I’ve spoken with hundreds of teachers about questioning and they always bring up wait time as being a challenge.
We know it’s important. It involves doing literally nothing. So, why is wait time difficult?
Because it’s super awkward to sit in silence while no one answers your question. As a teacher, I’d be thinking:
- Didn’t they understand my question?
- Was anyone listening?
- Are they all watching to see what I’ll do?
- What do I do with my hands?
- Am I an awful teacher?
It’s so darn tempting to end that awkwardness by:
- blurting out an answer to your own question
- giving little hints
- or asking the question again – and again and again…
Why Don’t Students Answer Immediately?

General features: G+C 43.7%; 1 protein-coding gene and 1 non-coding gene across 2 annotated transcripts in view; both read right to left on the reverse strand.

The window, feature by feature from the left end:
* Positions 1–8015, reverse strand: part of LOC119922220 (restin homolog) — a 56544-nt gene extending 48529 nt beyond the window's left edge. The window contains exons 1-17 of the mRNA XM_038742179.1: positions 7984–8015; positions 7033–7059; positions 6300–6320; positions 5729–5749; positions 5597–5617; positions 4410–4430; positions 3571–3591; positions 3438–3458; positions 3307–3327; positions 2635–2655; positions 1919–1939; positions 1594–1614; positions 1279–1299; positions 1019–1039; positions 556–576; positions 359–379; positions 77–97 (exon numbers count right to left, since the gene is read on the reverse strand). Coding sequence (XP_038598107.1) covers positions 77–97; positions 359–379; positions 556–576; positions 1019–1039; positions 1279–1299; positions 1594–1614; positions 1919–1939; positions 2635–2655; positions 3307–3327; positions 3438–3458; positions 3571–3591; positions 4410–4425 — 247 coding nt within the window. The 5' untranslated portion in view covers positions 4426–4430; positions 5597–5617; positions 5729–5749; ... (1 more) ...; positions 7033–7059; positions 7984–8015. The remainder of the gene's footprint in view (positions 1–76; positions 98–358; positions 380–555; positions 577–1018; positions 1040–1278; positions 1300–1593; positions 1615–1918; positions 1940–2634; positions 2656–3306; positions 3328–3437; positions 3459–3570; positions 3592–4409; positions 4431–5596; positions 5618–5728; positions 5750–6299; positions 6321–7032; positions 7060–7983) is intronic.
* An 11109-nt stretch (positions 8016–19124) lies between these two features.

If I think about this from my students’ perspective, it’s pretty obvious why we have some silence after I ask a question. While they’re sitting silently, they’re very busy in their brains trying to come up with an answer!
And the bigger – and better – the question, the longer the wait-time should be.
I’ve actually heard folks use the term “Think Time” rather than “Wait Time” to emphasize what’s really going on. Sure, I may be merely waiting, but my students are thinking!
Wait Time Reality
So, how long do you wait after a question? It’s super easy to measure. Record a lesson and listen back. One study found the following:
In her investigations, Rowe found the mean wait time to be one second… If the student did not respond in one second, the teacher either repeated or rephrased the question, asked another question, or called on another student
Students have one second to process a question, think about it, formulate a response, work up the gumption, and then verbalize it!? There’s no way you can come up with a good answer in that time.